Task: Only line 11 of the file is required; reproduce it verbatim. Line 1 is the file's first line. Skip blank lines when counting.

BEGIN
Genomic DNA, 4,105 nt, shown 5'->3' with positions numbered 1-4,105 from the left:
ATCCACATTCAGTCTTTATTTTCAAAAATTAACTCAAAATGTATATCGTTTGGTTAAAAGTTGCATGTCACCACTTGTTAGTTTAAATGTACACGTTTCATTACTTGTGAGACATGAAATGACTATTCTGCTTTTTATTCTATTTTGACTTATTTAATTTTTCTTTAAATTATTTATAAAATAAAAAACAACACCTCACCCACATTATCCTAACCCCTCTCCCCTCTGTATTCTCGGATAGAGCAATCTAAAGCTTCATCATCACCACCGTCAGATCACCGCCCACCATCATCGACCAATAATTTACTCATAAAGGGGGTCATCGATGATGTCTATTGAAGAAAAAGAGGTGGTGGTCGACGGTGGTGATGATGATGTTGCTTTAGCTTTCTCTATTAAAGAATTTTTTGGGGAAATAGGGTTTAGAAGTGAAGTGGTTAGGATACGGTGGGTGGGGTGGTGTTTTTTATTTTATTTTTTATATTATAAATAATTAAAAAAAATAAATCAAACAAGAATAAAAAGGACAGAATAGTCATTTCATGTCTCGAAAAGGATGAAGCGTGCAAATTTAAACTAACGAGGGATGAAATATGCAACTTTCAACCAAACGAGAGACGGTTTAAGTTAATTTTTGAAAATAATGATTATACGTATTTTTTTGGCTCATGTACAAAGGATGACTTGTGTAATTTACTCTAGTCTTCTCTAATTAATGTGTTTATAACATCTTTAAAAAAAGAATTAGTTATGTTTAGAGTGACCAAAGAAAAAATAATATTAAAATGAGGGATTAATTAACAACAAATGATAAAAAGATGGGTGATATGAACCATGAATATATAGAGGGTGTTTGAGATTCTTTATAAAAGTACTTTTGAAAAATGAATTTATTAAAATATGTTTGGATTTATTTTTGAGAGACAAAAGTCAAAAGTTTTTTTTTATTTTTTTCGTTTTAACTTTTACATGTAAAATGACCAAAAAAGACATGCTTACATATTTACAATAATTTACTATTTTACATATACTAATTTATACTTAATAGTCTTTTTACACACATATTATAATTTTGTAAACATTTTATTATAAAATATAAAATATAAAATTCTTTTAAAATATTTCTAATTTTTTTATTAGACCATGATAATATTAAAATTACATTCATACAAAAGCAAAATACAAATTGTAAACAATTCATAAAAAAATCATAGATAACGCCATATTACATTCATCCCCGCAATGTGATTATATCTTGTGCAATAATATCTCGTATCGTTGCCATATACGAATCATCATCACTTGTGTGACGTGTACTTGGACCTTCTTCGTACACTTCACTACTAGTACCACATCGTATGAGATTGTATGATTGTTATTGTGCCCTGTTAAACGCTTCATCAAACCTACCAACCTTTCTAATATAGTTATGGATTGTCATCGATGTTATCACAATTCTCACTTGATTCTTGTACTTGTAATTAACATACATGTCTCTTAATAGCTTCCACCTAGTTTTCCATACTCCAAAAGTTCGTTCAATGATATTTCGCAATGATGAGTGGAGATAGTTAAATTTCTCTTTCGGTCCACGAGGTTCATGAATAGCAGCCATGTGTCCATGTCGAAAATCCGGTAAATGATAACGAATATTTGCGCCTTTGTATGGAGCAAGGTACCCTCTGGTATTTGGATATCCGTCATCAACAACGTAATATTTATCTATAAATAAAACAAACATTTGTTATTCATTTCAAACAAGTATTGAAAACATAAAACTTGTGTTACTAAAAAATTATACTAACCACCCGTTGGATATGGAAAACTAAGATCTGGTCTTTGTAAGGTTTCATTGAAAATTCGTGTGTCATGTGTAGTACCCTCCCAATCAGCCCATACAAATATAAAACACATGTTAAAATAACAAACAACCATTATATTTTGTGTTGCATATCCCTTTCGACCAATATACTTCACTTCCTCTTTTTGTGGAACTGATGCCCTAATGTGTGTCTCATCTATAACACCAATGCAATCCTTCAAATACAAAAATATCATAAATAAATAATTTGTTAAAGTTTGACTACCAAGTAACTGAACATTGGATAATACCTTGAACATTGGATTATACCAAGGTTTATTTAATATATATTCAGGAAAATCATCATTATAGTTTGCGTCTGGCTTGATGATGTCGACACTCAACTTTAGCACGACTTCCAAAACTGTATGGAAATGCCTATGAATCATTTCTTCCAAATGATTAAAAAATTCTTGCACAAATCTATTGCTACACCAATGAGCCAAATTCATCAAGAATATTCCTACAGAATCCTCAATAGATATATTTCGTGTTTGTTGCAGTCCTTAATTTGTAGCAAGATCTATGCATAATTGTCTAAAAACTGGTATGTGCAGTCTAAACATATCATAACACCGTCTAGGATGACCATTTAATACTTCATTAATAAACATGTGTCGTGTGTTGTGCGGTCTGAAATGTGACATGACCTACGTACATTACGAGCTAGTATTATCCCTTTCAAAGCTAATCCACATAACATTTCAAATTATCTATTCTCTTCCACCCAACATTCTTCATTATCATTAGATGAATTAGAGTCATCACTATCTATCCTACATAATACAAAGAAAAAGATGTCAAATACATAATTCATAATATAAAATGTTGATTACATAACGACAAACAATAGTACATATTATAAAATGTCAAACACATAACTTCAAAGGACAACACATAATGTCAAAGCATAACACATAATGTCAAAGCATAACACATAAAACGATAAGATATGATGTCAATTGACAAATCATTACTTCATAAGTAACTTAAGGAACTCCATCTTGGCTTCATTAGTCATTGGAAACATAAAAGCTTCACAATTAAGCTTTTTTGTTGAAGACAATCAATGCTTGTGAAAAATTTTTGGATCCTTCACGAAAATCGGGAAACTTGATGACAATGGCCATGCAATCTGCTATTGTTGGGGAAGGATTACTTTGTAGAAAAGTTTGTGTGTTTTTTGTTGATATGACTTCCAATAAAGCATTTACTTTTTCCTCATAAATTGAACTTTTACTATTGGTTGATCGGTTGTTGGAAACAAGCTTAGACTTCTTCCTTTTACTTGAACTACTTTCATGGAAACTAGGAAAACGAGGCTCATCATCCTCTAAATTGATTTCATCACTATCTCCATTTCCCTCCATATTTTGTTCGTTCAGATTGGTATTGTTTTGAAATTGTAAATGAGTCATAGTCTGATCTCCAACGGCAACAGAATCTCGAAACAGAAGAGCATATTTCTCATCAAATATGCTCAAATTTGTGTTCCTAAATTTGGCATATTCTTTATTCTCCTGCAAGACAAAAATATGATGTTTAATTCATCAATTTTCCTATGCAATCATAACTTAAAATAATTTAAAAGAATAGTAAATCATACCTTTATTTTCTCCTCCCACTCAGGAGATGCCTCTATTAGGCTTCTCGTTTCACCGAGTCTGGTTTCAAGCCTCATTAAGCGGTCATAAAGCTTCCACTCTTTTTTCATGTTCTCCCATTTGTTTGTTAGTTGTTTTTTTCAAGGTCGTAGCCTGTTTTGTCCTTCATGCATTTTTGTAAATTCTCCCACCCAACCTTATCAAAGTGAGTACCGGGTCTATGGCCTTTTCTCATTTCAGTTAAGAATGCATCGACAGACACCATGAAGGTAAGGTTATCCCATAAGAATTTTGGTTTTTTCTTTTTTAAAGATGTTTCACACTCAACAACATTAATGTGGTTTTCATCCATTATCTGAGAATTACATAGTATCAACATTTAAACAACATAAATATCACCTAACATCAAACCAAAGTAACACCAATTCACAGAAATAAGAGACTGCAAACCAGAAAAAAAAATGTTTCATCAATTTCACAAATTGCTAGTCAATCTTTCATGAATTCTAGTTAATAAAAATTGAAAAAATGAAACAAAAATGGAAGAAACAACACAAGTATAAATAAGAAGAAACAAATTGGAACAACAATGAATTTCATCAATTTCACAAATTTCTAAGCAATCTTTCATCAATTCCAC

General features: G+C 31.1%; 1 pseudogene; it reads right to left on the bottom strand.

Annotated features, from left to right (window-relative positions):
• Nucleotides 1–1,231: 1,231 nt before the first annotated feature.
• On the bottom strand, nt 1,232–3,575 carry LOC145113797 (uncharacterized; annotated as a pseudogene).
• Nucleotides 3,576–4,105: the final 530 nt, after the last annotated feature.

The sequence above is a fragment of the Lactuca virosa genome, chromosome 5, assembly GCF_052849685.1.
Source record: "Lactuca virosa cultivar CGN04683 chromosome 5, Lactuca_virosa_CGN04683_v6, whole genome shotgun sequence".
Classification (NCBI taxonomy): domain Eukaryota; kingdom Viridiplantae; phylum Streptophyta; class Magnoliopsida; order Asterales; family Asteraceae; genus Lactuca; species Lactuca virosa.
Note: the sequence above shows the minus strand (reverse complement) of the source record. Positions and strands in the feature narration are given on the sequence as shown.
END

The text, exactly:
Note: the sequence above shows the minus strand (reverse complement) of the source record. Positions and strands in the feature narration are given on the sequence as shown.